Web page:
(July 1, 2011) China's new Social Insurance Law, which is set to take effect on July 1, 2011, includes one article applicable to foreigners employed in China, stating that they “will refer” to the Law and join the social insurance system. (Laney Zhang, China: Law on Social Insurance Passed, GLOBAL LEGAL MONITOR (Nov. 4, 2010).) Recently, just before the Law is to take effect, the Ministry of Human Resources and Social Security drew up the Tentative Measures for the Enrollment in Social Insurance of Foreigners Employed in China (Draft), providing implementing rules on applying the Law to foreign workers. On June 10, 2011, the draft was published online to solicit public comments. (Text of the Draft [in Chinese], Legislative Affairs Office of the State Council website (June 10, 2011).)
According to the draft text, foreign workers hired by employing units incorporated or registered in China and the expatriates dispatched by their foreign employers to the foreign employers' branches and representative offices in China must participate in China's social insurance system (Draft, art. 3). China's social insurance under the Social Insurance Law includes basic endowment insurance, basic medical care insurance, workers' compensation, unemployment insurance, and maternity insurance (Social Insurance Law, art. 2). Participating foreign individuals and their Chinese employers or the branch/representative offices in China of their foreign employers are required to pay the social insurance fee (Draft, art. 3).
Qualified foreign workers participating in the social insurance system will enjoy social security benefits under the conditions prescribed by law (Draft, art. 5). If a foreign worker leaves China prior to the time when he or she can collect the pension, the worker has two choices: 1) his or her individual account can be retained and the payment period will be calculated cumulatively when he or she re-enters China for employment; or 2) upon written application by the foreigner, the social insurance authority may also pay the foreign worker the amount in his or her account in a lump sum and terminate the basic pension relationship (id.). The second choice is not available for Chinese citizens under the Social Insurance Law, which prohibits them from withdrawing anything from their individual basic pension accounts (Social Insurance Law, art. 14).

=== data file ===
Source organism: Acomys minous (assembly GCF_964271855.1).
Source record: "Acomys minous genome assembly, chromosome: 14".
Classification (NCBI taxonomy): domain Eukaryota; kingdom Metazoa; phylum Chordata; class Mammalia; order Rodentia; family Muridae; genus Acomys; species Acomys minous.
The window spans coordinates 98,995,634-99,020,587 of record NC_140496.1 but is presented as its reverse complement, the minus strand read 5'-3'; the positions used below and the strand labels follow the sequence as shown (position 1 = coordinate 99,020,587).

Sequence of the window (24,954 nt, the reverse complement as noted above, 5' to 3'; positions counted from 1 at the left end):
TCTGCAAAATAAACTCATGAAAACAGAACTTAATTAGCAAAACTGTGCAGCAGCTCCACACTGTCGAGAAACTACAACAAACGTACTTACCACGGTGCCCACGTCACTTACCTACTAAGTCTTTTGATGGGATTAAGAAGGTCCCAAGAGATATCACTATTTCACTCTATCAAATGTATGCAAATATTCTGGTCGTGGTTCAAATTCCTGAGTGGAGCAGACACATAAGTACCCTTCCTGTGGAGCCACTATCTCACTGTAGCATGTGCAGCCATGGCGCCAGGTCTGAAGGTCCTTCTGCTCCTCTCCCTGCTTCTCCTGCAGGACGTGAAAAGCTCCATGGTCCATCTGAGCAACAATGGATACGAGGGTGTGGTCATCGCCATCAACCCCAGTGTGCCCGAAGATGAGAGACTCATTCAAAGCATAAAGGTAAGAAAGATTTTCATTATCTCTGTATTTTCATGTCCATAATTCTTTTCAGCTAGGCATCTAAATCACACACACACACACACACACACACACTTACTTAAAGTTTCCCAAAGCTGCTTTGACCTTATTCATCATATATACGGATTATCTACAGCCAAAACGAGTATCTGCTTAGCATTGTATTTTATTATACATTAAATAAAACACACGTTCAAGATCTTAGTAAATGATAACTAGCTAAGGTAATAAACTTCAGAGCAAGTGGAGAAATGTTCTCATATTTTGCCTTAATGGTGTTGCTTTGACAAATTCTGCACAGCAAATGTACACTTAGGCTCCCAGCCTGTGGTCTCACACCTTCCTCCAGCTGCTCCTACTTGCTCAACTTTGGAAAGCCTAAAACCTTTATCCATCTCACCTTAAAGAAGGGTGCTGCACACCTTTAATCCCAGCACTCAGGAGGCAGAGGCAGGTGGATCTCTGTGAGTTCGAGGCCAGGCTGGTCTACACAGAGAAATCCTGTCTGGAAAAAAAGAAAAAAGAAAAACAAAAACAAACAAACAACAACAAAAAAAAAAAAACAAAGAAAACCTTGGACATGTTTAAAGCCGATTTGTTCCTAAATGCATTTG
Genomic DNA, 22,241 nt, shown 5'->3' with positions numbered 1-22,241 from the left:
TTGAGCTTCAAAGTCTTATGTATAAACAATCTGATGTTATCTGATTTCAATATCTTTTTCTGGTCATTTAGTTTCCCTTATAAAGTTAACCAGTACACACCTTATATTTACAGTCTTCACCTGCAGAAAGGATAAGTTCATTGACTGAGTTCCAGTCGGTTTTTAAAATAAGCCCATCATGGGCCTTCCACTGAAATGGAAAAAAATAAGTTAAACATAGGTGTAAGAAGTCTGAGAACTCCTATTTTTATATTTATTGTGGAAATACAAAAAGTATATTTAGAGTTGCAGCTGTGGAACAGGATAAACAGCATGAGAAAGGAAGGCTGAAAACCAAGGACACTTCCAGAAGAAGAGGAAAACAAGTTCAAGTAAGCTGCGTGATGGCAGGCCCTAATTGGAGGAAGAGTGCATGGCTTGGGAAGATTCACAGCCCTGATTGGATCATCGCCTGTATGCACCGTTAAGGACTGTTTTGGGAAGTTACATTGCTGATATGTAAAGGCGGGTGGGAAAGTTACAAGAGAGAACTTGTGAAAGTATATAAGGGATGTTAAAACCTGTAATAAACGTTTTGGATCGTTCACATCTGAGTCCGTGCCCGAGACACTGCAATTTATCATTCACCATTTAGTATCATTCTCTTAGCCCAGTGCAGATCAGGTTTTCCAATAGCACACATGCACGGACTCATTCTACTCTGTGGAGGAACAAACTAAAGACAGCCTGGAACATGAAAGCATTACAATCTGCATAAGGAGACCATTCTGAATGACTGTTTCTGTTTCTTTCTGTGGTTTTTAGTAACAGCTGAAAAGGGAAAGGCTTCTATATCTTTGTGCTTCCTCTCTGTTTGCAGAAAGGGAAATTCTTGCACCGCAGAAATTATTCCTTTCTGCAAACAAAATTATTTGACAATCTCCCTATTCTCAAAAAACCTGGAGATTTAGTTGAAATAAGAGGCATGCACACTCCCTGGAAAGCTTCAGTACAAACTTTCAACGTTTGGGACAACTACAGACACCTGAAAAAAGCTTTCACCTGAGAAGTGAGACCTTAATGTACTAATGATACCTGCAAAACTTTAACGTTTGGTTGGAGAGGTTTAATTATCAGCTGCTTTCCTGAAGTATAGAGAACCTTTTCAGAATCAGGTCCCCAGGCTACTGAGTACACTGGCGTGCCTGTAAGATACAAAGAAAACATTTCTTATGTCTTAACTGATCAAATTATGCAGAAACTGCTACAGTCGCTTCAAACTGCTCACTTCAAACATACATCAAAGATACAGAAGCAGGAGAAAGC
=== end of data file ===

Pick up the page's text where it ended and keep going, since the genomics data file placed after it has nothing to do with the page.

For nationals of countries with which China has a bilateral or a multilateral social insurance agreement, the terms of the agreement apply (Draft, art. 9). The Draft covers Chinese citizens in Hong Kong and Macau and the residents of Taiwan, if they are employed in mainland China (Draft, art. 11). The Draft has an appendix stipulating the rules for assigning social security numbers to foreign workers; those workers will be issued a social security number and a social security card (Draft, art. 10).
Lawyers in China are warning employers that hiring foreigners will become more expensive because of the insurance contributions. (Employing Foreigners About to Get More Expensive, CHINA LAW & PRACTICE (June 22, 2011) (by subscription).)